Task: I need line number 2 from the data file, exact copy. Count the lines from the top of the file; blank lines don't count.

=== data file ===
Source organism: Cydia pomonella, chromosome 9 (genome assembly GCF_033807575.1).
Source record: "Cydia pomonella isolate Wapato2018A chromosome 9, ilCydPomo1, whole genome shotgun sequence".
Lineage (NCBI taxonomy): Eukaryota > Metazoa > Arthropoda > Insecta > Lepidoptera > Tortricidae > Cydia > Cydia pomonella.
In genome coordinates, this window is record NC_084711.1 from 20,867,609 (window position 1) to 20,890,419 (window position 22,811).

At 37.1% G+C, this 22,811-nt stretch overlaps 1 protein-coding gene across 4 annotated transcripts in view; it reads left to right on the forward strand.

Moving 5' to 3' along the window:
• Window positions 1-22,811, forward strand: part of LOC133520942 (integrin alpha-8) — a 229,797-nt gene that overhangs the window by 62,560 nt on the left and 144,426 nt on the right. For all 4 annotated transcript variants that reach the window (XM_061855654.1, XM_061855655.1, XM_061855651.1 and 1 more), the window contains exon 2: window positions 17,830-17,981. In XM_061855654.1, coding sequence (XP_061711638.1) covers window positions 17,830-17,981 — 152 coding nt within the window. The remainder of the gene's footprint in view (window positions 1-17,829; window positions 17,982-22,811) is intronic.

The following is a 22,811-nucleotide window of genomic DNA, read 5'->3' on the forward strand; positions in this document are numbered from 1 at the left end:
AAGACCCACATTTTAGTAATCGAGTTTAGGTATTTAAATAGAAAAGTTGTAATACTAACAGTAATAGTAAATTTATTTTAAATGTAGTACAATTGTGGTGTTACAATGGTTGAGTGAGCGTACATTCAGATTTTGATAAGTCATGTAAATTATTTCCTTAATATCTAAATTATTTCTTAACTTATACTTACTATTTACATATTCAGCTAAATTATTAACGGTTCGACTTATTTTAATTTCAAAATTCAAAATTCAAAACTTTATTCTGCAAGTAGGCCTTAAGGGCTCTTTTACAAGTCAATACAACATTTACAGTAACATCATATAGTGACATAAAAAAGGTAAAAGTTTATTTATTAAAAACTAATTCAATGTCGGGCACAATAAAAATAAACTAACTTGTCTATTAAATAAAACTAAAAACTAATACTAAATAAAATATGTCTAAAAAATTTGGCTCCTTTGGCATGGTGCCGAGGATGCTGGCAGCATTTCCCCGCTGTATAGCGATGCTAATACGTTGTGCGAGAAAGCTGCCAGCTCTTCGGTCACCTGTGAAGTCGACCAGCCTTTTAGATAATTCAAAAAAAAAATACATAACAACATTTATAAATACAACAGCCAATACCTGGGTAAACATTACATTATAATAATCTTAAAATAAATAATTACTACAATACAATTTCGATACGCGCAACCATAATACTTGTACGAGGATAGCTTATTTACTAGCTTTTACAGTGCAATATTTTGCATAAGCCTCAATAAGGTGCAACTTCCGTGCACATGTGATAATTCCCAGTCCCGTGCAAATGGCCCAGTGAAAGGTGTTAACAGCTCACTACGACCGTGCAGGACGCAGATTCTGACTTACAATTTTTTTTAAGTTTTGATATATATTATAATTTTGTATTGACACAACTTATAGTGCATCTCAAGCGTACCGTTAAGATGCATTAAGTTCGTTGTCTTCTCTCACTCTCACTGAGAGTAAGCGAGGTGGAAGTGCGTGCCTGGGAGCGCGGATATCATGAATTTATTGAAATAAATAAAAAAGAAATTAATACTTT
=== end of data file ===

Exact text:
Source record: "Cydia pomonella isolate Wapato2018A chromosome 9, ilCydPomo1, whole genome shotgun sequence".